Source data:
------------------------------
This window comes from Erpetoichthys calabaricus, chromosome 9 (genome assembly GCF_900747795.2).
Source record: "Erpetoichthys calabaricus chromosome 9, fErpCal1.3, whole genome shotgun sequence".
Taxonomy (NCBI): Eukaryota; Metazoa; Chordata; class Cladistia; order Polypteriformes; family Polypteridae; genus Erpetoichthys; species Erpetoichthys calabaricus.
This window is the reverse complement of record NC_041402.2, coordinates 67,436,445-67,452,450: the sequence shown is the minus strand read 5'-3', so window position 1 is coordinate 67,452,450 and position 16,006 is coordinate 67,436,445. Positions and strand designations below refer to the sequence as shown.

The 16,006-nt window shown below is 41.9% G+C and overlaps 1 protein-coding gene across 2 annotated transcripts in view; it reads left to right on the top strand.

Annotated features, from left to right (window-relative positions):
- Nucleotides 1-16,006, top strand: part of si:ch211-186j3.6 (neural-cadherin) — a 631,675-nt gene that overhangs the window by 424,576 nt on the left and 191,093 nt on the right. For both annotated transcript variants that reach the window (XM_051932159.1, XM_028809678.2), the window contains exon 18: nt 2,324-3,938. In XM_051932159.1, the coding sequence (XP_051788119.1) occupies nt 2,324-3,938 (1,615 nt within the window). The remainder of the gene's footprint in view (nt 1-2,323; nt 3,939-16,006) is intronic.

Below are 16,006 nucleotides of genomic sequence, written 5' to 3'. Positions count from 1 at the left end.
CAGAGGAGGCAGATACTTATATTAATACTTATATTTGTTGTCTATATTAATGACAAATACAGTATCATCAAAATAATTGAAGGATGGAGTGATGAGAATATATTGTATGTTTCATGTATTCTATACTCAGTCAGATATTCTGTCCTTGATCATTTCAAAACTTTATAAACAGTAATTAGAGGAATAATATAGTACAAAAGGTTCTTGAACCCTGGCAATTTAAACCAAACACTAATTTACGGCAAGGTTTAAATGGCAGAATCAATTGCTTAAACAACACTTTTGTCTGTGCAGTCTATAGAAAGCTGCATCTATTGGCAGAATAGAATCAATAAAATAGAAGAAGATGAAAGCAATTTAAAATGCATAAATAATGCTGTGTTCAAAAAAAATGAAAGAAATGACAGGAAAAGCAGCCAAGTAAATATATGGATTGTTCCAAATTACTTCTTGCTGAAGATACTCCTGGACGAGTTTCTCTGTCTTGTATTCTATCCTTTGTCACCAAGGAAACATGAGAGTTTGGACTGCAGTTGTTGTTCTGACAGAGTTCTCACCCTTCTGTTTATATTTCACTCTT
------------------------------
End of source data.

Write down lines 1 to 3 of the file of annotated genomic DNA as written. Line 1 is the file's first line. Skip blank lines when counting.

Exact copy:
This window comes from Erpetoichthys calabaricus, chromosome 9 (genome assembly GCF_900747795.2).
Source record: "Erpetoichthys calabaricus chromosome 9, fErpCal1.3, whole genome shotgun sequence".
Taxonomy (NCBI): Eukaryota; Metazoa; Chordata; class Cladistia; order Polypteriformes; family Polypteridae; genus Erpetoichthys; species Erpetoichthys calabaricus.